Baker and Scribner, New York, 1850. Hard Cover. Good/No Jacket. Light foxing on top page ridge, foxing on first few pages, a bit rubbed, owner ink & blind stamps on front endpaper. 1850 Hard Cover. xvi, 380 pp. Original decorative olive cloth, gilt titles. ABOUT THE AUTHOR: "Nathaniel Parker Willis, also known as N. P. Willis, (January 20, 1806 – January 20, 1867) was an American author, poet and editor who worked with several notable American writers including Edgar Allan Poe and Henry Wadsworth Longfellow. He became the highest-paid magazine writer of his day. For a time, he was the employer of former slave and future writer Harriet Jacobs. His brother was the composer Richard Storrs Willis and his sister wrote under the name Fanny Fern. Born in Portland, Maine, Willis came from a family of publishers. His grandfather owned newspapers in Massachusetts and Virginia, and his father was the founder of Youth's Companion, the first newspaper specifically for children. Willis developed an interest in literature while attending Yale College and began publishing poetry. After graduation, he worked as an overseas correspondent for the New York Mirror. He eventually moved to New York and began to build his literary reputation. Working with multiple publications, he was earning about US$100 per article and between $5,000 and $10,000 per year. In 1846, he started his own publication, the Home Journal, which was eventually renamed Town & Country. Shortly after, Willis moved to a home on the Hudson River where he lived a semi-retired life until his death in 1867. Willis embedded his own personality into his writing and addressed his readers personally, specifically in his travel writings, so that his reputation was built in part because of his character. Critics, including his sister in her novel Ruth Hall, occasionally described him as being effeminate and Europeanized. Willis also published several poems, tales, and a play. Despite his intense popularity for a time, at his death Willis was nearly forgotten. In the latter part of the 1820s, Willis began contributing more frequently to magazines and periodicals. In 1829, he served as editor for the gift book The Token, making him the only person to be editor in the book's 15-year history besides its founder, Samuel Griswold Goodrich. That year, Willis founded the American Monthly Magazine, which began publishing in April 1829 until it was discontinued in August 1831. He blamed its failure on the 'tight purses of Boston culture' and moved to Europe to serve as foreign editor and correspondent of the New York Mirror. In 1832, while in Florence, Italy, he met Horatio Greenough, who sculpted a bust of the writer. Between 1832 and 1836, Willis contributed a series of letters for the Mirror, about half of which were later collected as Pencillings by the Way, printed in London in 1835. The romantic descriptions of scenes and modes of life in Europe sold well despite the then high price tag of $7 a copy. The work became popular and boosted Willis's literary reputation enough that an American edition was soon issued. Despite this popularity, he was censured by some critics for indiscretion in reporting private conversations. At one point he fought a bloodless duel with Captain Frederick Marryat, then editor of the Metropolitan Magazine, after Willis sent a private letter of Marryat's to George Pope Morris, who had it printed. Still, in 1835 Willis was popular enough to introduce Henry Wadsworth Longfellow to important literary figures in England, including Ada Byron, daughter of Lord Byron. While abroad, Willis wrote to a friend, 'I should like to marry in England'. He soon married Mary Stace, daughter of General William Stace of Woolwich, on October 1, 1835, after a month-long engagement. The couple took a two-week honeymoon in Paris. The couple moved to London where, in 1836, Willis met Charles Dickens, who was working for the Morning Chronicle at the time. In 1837, Willis and his wife returned to the United States and settled at a small estate on Owego Creek in New York, just above its junction with the Susquehanna River. He named the home Glenmary and the 200-acre (0.81 km2) rural setting inspired him to write Letters from under a Bridge. On October 20, 1838, Willis began a series of articles called 'A New Series of Letters from London', one of which suggested an illicit relationship between writer Letitia Elizabeth Landon and editor William Jordan. The article caused some scandal, for which Willis's publisher had to apologize. On June 20, 1839, Willis's play Tortesa, the Usurer premiered in Philadelphia at the Walnut Street Theatre. Edgar Allan Poe called it 'by far the best play from the pen of an American author'. That year, he was also editor of the short-lived periodical The Corsair, for which he enlisted William Makepeace Thackery to write short sketches of France. Another major work, Two Ways of Dying for a Husband, was published in England during a short visit there in 1839–1840. Shortly after returning to the United States, his personal life was touched with grief when his first child was stillborn on December 4, 1840. He and Stace had a second daughter, Imogen, who was born June 20, 1842. Later that year, Willis attended a ball in honor of Charles Dickens in New York. After dancing with Dickens's wife, Willis and Dickens went out for 'rum toddy and broiled oysters'. By this time, his fame had grown enough that he was often invited to lecture and recite poetry, including his presentation to the Linonian Society at Yale on August 17, 1841. Willis was invited to submit a column to the each weekly issue of Brother Johnathan, a publication from New York with 20,000 subscribers, which he did until September 1841. By 1842, Willis was earning the unusually-high salary of $4,800 a year. As a later journalist remarked, this made Willis 'the first magazine writer who was tolerably well paid'. In 1842, Willis employed Harriet Jacobs, an escaped slave from North Carolina, as a house servant and nanny. When her owners sought to have her returned to their plantation, Willis's wife bought her freedom for $300. Nearly two decades later, Jacobs would write in her fictionalized autobiography Incidents in the Life of a Slave Girl, which she began composing while while working for the Willis family, that she 'was convinced that... Nathaniel Parker Willis was proslavery'. Willis is depicted as 'Mr. Bruce', an unattractive Southern sympathizer in the book. One of Willis's tales, 'The Night Funeral of a Slave', featured an abolitionist who visits the South and regrets his anti-slavery views; Frederick Douglass later used the work to criticize Northerners who were pro-slavery. Returning to New York City, Willis reorganized, along with George Pope Morris, the weekly New York Mirror as the daily Evening Mirror in 1844 with a weekly supplement called the Weekly Mirror, in part due to the rising cost of postage. By this time, Willis was a popular writer (a joke was that Johann Wolfgang von Goethe was Germany's version of N. P. Willis) and one of the first commercially-successful magazine writers in America. In the fall of that year, he also became the first editor of the annual gift book The Opal founded by Rufus Wilmot Griswold. During this time, he became the highest-paid magazine writer in America, earning about $100 per article and $5,000 per year, a number which would soon double. Even the popular poet Longfellow admitted his jealousy of Willis's salary. As a critic, Willis did not believe in including discussions of personalities of writers when reviewing their works. He also believed that, though publications should discuss political topics, they should not express party opinions or choose sides. The Mirror flourished at a time when many publications were discontinuing. Its success was due to the shrewd management of Willis and Morris and the two demonstrated that the American public could support literary endeavors. Willis was becoming an expert in American literature and so, in 1845, Willis and Morris issued an anthology, The Prose and Poetry of America. While Willis was editor of the Evening Mirror, it was the first to publish Poe's poem 'The Raven' in its January 29, 1845, issue. In his introduction, Willis called it 'unsurpassed in English poetry for subtle conception, masterly ingenuity of versification, and consistent, sustaining of imaginative lift... It will stick to the memory of everybody who reads it'. Willis and Poe were close friends, and Willis helped Poe financially during his wife Virginia's illness and while Poe was suing Thomas Dunn English for libel. Willis often tried to persuade Poe to be less destructive in his criticism and concentrate on his poetry. Even so, Willis published many pieces of what would later be referred to as 'The Longfellow War', a literary battle between Poe and the supporters of Henry Wadsworth Longfellow, whom Poe called overrated and guilty of plagiarism. Willis also introduced Poe to Fanny Osgood; the two would later carry out a very public literary flirtation. Willis's wife Mary Stace died in childbirth on March 25, 1845. Their daughter, Blanche, died as well and Willis wrote in his notebook that she was 'an angel without fault or foible'. He brought his surviving daughter Imogen to England to be with her mother's family and left her behind when he returned to the United States. In October 1846, he married Cornelia Grinnell, a wealthy Quaker from New Bedford and the adopted daughter of a local Congressman. She was two decades younger than Willis at the time and vocally disliked slavery, unlike her new husband. After the marriage, Willis's daughter Imogen came to live with the newlyweds in New York. In 1846, Willis and Morris left the Evening Mirror and attempted to edit a new weekly, the National Press, which was renamed the Home Journal after eight months. Their prospectus for the publication, published November 21, 1846, announced their intentions to create a magazine 'to circle around the family table'. Willis intended the magazine for the middle and lower classes and included the message of upward social mobility, using himself as an example, often describing in detail his personal possessions. When discussing his own social climbing, however, he emphasized his frustrations rather than his successes, endearing him to his audience. He edited the Home Journal until his death in 1867. It was renamed Town & Country in 1901, and it is still published under that title as of 2008. During Willis's time at the journal, he especially promoted the works of women poets, including Frances Sargent Osgood, Anne Lynch Botta, Grace Greenwood, and Julia Ward Howe. Willis and his editors favorably reviewed many works now considered important today, including Henry David Thoreau's Walden and Nathaniel Hawthorne's The Blithedale Romance. In 1846, Willis settled near the banks of Canterbury Creek near the Hudson River in New York and named his new home Idlewild. When Willis first visited the property, the owners said it had little value and that it was 'an idle wild of which nothing could ever be made'. He built a fourteen-room 'cottage', as he called it, at the edge of a plateau by Moodna Creek next to a sudden 200-foot (61 m) drop into a gorge. Willis worked closely with the architect, Calvert Vaux, to carefully plan each gable and piazza to fully take advantage of the dramatic view of the river and mountains. Because of failing health Willis spent the remainder of his life chiefly in retirement at Idlewild. His wife Cornelia was also recovering from a difficult illness after the birth of their first child together, a son named Grinnell, who was born April 28, 1848. They had four other children: Lilian (born April 27, 1850), Edith (born September 28, 1853), Bailey (born May 31, 1857), and a daughter that died only a few minutes after her birth on October 31, 1860. Harriet Jacobs was re-hired by Willis to work for the family. During these last years at Idlewild, Willis continued contributing a weekly letter to the Home Journal. In 1850 he assisted Rufus Wilmot Griswold in preparing an anthology of the works of Poe, who had died mysteriously the year before. Griswold also wrote the first biography of Poe in which he purposely set out to ruin the dead author's reputation. Willis was one of the most vocal of Poe's defenders, writing at one point: 'The indictment (for it deserves no other name) is not true. It is full of cruel misrepresentations. It deepens the shadows unto unnatural darkness, and shuts out the rays of sunshines that ought to relieve them'. Willis was involved in the 1850 divorce suit between the actor Edwin Forrest and his wife Catherine. In January 1849, Forrest had found a love letter to his wife from fellow actor George W. Jamieson. As a result, he and Catherine separated in April 1849. He moved to Philadelphia and filed for divorce in February 1850 though the Pennsylvania legislature denied his application. Catharine went to live with the family of Parke Godwin and the separation became a public affair, with newspapers throughout New York reporting on supposed infidelities and other gossip. Willis defended Catharine, who maintained her innocence, in the Home Journal and suggested that Forrest was merely jealous of her intellectual superiority. On June 17, 1850, shortly after Forrest had filed for divorce in the New York Supreme Court, Forrest beat Willis with a gutta-percha whip in New York's Washington Square, shouting 'this man is the seducer of my wife'. Willis, who was recovering from a rheumatic fever at the time, was unable to fight back. His wife soon received an anonymous letter with an accusation that Willis was in an adulterous relationship with Catherine Forrest. Willis later sued Forrest for assault and, by March 1852, was awarded $2,500 plus court costs. Throughout the Forrest divorce case, which lasted six weeks, several witnesses made additional claims that Catherine Forrest and Nathaniel Parker Willis were having an affair, including a waiter who claimed he had seen the couple 'lying on each other'. As the press reported, 'thousands and thousands of the anxious public' awaited the court's verdict; ultimately, the court sided with Catherine Forrest and Willis's name was cleared. Willis arbitrarily refused to print the work of his sister Sara Willis ('Fanny Fern') after 1854, though she previously had contributed anonymous book reviews to the Home Journal. She had recently been widowed, became destitute, and was publicly denounced by her abusive second husband. Criticizing what he perceived as, Baker and Scribner, New York, 1850, University of Pittsburgh Press. Paperback. New. Paperback. 96 pages. Dimensions: 8.3in. x 6.0in. x 0.3in.Winner of the 2004 Agnes Lynch Starrett Poetry PrizeBlue on Blue Ground is about the body, desire, anxiety, and obsessionhow what we want redeems and isolates us (and is sometimes used against us). These poems are artful yet accessible, lyrical yet direct, strange but recognizable. Smiths relentless self-examination, fear, sense of humor, and vulnerability are all laid to bare in crisp, precise language. From lonely observations, bizarre medical fascinations, emotion, loss, and honesty, Blue on Blue Ground constructs its internal and external worlds. The metaphorical city is also a body, a place of exile and restoration, a symbol of hope, a catalyst for connection. The urban landscape is often the background for the moment or is the moment itselfthe world looked at and sorted into words. Though at times dark, theres love to be found. Perhaps its what drives this collection, colors its observations, and leads it to finally announce: Someone is putting the world back together. Blue on Blue Ground wants to look at absolutely everything and believes that complete exploration of the physical and mental selvesfears and desiresis the key to moving and being completely alive in the material world. This item ships from multiple locations. Your book may arrive from Roseburg,OR, La Vergne,TN., University of Pittsburgh Press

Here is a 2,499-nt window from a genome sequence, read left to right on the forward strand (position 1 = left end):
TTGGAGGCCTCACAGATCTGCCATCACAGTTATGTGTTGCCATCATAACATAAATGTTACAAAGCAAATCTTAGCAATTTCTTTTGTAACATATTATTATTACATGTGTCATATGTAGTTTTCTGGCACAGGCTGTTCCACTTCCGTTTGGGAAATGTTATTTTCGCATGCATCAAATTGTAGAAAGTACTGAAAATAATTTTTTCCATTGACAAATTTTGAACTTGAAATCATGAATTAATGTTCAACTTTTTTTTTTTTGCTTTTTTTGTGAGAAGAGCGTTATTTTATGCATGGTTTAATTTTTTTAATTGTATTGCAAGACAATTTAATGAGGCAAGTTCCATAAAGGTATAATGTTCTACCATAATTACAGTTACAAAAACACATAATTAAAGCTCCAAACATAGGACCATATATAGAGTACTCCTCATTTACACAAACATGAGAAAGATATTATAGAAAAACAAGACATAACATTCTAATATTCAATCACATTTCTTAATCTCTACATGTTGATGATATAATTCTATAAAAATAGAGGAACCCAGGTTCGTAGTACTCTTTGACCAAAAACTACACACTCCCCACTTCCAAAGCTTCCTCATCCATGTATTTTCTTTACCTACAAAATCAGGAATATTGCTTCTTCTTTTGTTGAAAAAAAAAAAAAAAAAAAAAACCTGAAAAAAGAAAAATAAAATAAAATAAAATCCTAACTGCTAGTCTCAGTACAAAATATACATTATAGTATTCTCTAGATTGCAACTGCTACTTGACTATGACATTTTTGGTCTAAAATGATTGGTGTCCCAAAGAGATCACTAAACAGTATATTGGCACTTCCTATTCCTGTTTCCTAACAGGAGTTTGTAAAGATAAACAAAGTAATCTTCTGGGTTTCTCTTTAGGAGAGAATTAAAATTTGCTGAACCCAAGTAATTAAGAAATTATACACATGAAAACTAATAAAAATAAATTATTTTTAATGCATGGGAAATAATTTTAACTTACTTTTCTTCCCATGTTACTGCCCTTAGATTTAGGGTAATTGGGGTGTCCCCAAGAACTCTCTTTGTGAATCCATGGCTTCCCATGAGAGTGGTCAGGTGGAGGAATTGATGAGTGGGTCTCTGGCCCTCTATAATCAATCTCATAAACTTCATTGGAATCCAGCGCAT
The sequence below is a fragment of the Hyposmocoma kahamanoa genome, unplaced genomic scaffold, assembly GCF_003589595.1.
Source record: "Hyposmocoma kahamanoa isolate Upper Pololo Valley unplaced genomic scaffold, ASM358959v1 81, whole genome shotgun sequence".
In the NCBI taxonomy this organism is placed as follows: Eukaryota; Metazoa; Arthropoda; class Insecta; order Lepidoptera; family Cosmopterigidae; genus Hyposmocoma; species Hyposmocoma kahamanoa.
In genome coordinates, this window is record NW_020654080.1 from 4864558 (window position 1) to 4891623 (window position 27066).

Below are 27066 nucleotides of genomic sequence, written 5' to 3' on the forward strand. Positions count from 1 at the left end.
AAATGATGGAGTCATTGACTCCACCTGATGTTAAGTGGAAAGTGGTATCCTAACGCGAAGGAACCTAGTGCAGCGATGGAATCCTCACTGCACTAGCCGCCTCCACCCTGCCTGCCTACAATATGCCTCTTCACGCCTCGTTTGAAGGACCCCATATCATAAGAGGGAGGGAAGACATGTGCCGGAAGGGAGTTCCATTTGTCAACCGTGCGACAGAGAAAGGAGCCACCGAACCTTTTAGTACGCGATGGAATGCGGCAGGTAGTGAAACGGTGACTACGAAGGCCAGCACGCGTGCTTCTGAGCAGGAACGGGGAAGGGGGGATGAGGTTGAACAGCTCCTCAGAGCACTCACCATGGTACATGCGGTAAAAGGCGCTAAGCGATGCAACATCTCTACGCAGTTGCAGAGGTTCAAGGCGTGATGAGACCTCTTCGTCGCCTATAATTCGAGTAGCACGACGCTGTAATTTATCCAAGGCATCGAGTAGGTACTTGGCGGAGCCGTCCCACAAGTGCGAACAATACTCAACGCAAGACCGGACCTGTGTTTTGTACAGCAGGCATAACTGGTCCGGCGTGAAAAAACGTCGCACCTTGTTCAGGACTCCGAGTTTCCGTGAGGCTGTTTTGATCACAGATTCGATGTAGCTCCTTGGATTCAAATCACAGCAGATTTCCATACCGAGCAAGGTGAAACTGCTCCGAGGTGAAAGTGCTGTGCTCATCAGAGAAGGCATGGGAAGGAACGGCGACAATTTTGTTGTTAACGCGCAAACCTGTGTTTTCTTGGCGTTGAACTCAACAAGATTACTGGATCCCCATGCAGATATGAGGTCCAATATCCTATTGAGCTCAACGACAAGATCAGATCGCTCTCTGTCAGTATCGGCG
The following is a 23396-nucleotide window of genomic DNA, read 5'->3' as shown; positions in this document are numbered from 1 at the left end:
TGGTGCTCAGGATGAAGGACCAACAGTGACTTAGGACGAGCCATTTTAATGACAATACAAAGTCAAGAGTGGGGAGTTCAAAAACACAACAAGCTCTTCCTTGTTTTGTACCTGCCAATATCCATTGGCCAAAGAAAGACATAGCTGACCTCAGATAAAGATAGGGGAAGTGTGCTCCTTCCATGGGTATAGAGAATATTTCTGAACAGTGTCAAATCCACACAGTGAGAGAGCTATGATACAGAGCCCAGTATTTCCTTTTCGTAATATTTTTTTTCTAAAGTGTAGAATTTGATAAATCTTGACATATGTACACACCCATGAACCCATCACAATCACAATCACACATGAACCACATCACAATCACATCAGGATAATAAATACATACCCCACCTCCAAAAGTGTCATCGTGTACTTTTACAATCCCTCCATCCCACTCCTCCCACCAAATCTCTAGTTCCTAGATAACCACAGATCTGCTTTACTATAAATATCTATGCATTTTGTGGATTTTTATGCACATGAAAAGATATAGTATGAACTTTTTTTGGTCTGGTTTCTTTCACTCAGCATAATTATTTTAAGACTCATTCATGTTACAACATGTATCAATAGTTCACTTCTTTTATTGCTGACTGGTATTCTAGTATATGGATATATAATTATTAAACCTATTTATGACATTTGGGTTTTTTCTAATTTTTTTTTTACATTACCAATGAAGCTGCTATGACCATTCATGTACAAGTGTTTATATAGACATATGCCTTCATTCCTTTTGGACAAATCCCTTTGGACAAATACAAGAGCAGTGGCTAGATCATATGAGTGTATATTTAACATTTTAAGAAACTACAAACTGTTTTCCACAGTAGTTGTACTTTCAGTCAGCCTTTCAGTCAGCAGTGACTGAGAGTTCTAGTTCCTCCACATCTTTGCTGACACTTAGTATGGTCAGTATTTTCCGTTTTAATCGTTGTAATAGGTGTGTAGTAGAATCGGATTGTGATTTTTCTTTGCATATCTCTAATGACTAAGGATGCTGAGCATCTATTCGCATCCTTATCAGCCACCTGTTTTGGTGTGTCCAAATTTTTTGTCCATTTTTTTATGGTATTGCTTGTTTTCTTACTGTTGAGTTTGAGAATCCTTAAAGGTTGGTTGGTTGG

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Blue on Blue Ground - Aaron Smith